Not surprisingly, Brundage didn’t appreciate the chatter and held his finger to his mouth as the two made brief contact before nearby officials and security personnel pulled them apart.
Gore was still yapping as he entered on Saturday night and flexed menacingly toward the cameras, but it was Brundage and not his mouthy foe who got the last word.
The fight was even at the start but Brundage soon eschewed his signature wrestling strategy and landed effective strikes, ultimately dumping Gore to the mat with a hard right hand and following with another dozen strikes to prompt a stoppage from referee Herb Dean.
The end came at 3:50 of the first and Brundage quickly called for a performance bonus.
“Cody likes to fashion himself as a wrestler,” studio analyst Rashad Evans said, “but when he settles down and doesn’t start to panic wrestler, he’s a capable striker.
“That’s what he showed.”
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Sometimes, opportunity comes late in the game.
That was the case for Florida-based featherweight Garrett Armfield, who got the call for his UFC debut after two bouts planned for Saturday’s card were nixed by injury and illness.
The 25-year-old rode in on the strength of a 6-1 streak across three smaller promotions and was matched with familiar foe David Onama, a veteran of two trips to the Octagon who’d beaten Armfield by decision in an amateur bout four years ago.
Unfortunately for Armfield, the late-stage result this time wound up similar to the first go-round when Onama seized his opponent’s neck with his right arm and then isolated Armfield’s right arm as well, ending matters via arm triangle at 3:13 of Round 2.
The fighters competed evenly for much of the first round before Onama surged late in the session. He scored one takedown in the first and grabbed another in the second that led to the submission position and rescue by referee Mike Beltran.
It was Onama’s second straight UFC finish after he’d dropped his debut on the scorecards, while Armfield dropped to 8-3 as a pro and was finished for the second time.
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If MMA royalty is your thing, Saturday night’s show was your jam.
Fighters bearing the surnames Shevchenko and Nurmagomedov on their trunks were on the card, though upon further inspection the actual combatants were connected via family ties or not at all.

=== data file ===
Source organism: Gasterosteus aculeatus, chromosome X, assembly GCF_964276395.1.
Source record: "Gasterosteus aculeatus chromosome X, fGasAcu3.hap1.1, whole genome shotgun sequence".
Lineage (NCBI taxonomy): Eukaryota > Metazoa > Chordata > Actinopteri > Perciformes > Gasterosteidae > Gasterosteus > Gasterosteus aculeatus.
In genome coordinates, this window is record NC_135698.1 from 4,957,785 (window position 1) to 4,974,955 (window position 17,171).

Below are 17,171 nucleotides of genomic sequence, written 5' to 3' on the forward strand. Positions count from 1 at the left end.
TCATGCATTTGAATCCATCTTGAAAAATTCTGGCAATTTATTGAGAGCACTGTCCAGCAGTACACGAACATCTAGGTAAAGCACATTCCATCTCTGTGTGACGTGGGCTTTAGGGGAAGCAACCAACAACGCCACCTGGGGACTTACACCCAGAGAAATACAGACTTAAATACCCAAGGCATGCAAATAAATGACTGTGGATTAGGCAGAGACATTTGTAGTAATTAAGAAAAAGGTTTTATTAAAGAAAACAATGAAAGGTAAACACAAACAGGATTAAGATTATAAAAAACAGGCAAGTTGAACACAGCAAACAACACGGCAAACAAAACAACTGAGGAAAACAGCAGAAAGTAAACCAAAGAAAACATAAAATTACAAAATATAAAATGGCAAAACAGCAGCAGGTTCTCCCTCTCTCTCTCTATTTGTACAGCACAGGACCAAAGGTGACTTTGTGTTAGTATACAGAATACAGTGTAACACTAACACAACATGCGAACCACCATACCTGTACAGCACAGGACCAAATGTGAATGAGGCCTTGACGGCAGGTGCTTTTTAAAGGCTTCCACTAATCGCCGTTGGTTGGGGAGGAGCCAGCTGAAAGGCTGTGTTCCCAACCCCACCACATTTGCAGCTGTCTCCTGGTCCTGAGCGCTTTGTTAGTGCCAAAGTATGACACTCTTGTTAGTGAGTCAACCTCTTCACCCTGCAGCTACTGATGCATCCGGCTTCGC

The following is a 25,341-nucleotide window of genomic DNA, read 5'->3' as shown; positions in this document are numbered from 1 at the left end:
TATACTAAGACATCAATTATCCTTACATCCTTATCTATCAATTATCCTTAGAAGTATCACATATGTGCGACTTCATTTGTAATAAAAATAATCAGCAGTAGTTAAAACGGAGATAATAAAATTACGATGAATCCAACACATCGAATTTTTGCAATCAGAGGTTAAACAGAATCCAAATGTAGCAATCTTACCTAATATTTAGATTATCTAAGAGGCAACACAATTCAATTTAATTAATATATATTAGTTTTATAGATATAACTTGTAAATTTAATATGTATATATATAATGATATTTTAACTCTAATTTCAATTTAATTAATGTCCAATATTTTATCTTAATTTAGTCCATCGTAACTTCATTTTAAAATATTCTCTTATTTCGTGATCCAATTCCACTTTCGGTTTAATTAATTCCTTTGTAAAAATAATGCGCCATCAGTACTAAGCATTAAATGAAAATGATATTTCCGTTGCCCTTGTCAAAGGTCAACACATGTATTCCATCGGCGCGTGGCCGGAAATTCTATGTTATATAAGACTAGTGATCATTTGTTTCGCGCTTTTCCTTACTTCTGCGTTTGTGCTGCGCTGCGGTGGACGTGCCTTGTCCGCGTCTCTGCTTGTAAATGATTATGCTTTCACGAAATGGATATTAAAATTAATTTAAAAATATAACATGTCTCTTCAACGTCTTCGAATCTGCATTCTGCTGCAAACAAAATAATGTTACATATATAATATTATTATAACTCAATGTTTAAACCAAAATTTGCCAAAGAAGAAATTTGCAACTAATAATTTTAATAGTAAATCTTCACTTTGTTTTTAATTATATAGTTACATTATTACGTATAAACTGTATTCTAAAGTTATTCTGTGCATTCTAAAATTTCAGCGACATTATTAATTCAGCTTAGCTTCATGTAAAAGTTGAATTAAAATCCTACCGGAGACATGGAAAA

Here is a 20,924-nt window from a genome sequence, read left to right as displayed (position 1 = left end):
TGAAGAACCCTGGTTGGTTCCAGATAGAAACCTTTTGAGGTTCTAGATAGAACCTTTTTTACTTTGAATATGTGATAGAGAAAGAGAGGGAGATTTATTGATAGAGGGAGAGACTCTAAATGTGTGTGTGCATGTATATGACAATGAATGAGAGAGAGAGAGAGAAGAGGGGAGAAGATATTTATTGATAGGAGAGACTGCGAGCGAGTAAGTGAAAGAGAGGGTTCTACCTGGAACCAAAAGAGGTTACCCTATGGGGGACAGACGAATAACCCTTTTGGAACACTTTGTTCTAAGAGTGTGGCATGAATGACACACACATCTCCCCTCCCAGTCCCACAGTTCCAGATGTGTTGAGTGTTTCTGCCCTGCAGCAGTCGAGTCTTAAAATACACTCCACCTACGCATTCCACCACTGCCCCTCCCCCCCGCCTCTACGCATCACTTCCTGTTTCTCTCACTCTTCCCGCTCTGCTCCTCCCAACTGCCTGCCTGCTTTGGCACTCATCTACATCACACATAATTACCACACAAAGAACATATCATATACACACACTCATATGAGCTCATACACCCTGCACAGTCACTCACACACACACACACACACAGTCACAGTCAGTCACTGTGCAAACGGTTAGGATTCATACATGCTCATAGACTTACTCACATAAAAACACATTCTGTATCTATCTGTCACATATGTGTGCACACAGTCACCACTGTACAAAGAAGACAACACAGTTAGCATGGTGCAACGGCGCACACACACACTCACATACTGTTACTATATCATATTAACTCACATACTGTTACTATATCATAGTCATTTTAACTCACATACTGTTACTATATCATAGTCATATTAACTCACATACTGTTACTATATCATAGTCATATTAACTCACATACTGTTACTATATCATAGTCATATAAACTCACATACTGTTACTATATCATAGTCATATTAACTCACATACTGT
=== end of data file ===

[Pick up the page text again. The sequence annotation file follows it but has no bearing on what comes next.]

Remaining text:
Antonina Shevchenko, older sister of flyweight titleholder Valentina, was a winner on the prelim portion of the show, defeating Cortney Casey by a razor-thin split decision in a three-rounder at 125 pounds.
Shevchenko earned 29-28 nods on two cards while Casey got the same margin on a third.
B/R sided with the majority and saw Shevchenko a one-point winner.
Later, on the main show, Said Nurmagomedov, often mistaken as a relative but actually unrelated to recently enshrined UFC Hall of Famer Khabib, beat opponent Douglas Silva de Andrade via unanimous decision in a three-rounder at featherweight.
The win was Nurmagomedov’s fifth in six appearances with the promotion since 2018 and boosted his overall record to 16-2.
Nina Nunes, spouse of former two-division UFC champ Amanda, was scheduled to meet Cynthia Calvillo in a main-card flyweight but was removed from the show because of a non-COVID illness and the bout was scrubbed.
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Rafael Fiziev def. Rafael dos Anjos by KO (punches), 0:18, Round 5
Caio Borralho def. Armen Petrosyan by unanimous decision (30-27, 30-27, 29-28)
Said Nurmagomedov def. Douglas Silva de Andrade by unanimous decision (30-27, 29-28, 29-28)
Chase Sherman def. Jared Vanderaa by KO (punches), 3:10, Round 3
Aiemann Zahabi def. Ricky Turcios by unanimous decision (29-28, 29-28, 29-28)
Jamie Mullarkey def. Michael Johnson by split decision (28-29, 29-28, 29-28)
Cody Brundage def. Tresean Gore by KO (punches), 3:50, Round 1
Antonina Shevchenko def. Cortney Casey by split decision (29-28, 28-29, 29-28)
David Onama def. Garrett Armfield by submission (arm triangle), 3:13, Round 2
Kennedy Nzechukwu def. Karl Roberson by TKO (elbows), 2:19, Round 3
Saidyokub Kakhramonov def. Ronnie Lawrence by unanimous decision (30-26, 30-27, 30-27)